Supposedly those qualified to practice law speak their own arcane second language: Legalspeak. This is a gender-neutral language based on competency, a language that communicates mastery of subject-matter expertise, breadth of knowledge and business savvy and astute legal judgment. Supposedly Legalspeak is what clients are paying law firms for, the tongue in-house lawyers are salaried to speak. In the real world of interpersonal communication, however, all too often Feminenglish trumps Legalspeak.

What Are You Talking About?

It’s possible that you have read this far without a flash of recognition going off, particularly if you are of the male persuasion.  If so, quickly convene a group of women – any size group – and ask, “How many of you have heard described as ‘aggressive’ in women the same behaviors that are described as ‘assertive’ in men?  Raise your hands.”  We guarantee that the uplifted arms will block out the sun. For those of you in denial, this should serve as a practical demonstration that we are not whistling Dixie here.

Still can’t imagine what Feminenglish sounds like?  Here’s a couple of examples, courtesy of Alexandra Petri’s recent Washington Post article, “Famous quotes, the way a woman would have to say them in a meeting:”

“Give me liberty, or give me death!”

Woman in a meeting: “Dave, if I could, I could just – I really feel like if we had liberty it would be terrific, and the alternative would be just awful, you know?  That’s just how it strikes me. I don’t know.”

“I have a dream today!”

Woman in a meeting:  “I’m sorry, I just had this idea – it’s probably crazy, but – look, just as long as we’re throwing things out here – I had sort of an idea or vision about maybe the future?”

 We’re Baaack

You may ask why a couple of bloggers best known for expertise in Legal Project Management (LPM) have chosen to wade into the murky swamp of intergender dynamics.  Simple.  LPM is a discipline with a dual purpose: better legal service delivery and improved law firm-client relationships.  LPM promotes greater efficiency and effectiveness , but it is not just about methods and systems and budgets and metrics. LPM also is a communication engine, a set of practical protocols that drives better interactions. Anything that impedes clear and candid communication erodes efficiency and fosters discord is anathema to LPM, and that certainly includes Feminenglish.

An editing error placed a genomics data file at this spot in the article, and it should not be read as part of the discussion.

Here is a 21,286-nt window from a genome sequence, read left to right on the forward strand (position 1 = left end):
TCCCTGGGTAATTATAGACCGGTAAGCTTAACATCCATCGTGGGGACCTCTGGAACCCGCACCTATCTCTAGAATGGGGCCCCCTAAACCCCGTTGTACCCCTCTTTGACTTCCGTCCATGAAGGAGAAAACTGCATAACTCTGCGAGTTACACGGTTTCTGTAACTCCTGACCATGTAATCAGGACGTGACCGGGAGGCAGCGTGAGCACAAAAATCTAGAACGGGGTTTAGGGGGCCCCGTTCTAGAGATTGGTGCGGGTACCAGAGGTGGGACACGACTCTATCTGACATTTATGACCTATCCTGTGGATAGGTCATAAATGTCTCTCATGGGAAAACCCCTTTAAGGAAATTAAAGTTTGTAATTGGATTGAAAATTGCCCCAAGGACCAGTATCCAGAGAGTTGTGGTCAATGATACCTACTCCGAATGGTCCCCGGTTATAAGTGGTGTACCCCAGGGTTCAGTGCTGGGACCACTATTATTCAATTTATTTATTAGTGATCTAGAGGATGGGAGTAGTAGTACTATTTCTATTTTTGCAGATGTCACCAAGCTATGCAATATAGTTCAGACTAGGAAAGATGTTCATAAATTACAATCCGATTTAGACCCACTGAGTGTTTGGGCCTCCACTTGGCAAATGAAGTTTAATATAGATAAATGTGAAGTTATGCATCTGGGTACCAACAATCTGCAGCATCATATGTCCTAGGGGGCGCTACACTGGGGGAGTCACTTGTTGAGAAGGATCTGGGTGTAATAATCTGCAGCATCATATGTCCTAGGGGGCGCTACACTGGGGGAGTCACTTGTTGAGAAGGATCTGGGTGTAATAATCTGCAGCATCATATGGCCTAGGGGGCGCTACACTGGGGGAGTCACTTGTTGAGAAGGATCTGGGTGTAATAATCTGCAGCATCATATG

In 2015, we published a series of posts about social science research demonstrating the damaging impact of Manterruption and Bropropriation, that is, the tendency of men to interrupt women in group communications and appropriate their ideas and insights as their own. Obviously, these communication habits foster Feminenglish and operate as performance disincentives.  We quoted researcher Dr. Arin Reeves: “We cannot talk about women’s retention, advancement and leadership in the workplace without exploring what happens when women are constantly interrupted. If women cannot even be heard, can they truly advance into leadership?” [emphasis added]

We took a lot of heat for those posts (“When did you become such whining feminists?”), but we also got an avalanche of thank you notes.  And friends, we’re at it again, because when it comes to Feminenglish, it is irresponsible – perhaps immoral – to let sleeping dogs lie.  In our next several posts in this series, we’re going to look first at how Feminenglish is spoken and then explore how to escape its debilitating grasp.

More important, we are asking for your help. We’re trying to open up discourse on this subject.  In future posts, we will share examples (anonymously, if preferred), in order to shine a light on the problem and support solutions to the current asymmetry in communications. Please share your experience with us. We’re happy to provide airtime, and we are all ears.

Please tune in for subsequent posts in this series.


© 2016, Pam Woldow and Doug Richardson. All rights reserved. No part of this article may be copied or reproduced without prior written approval.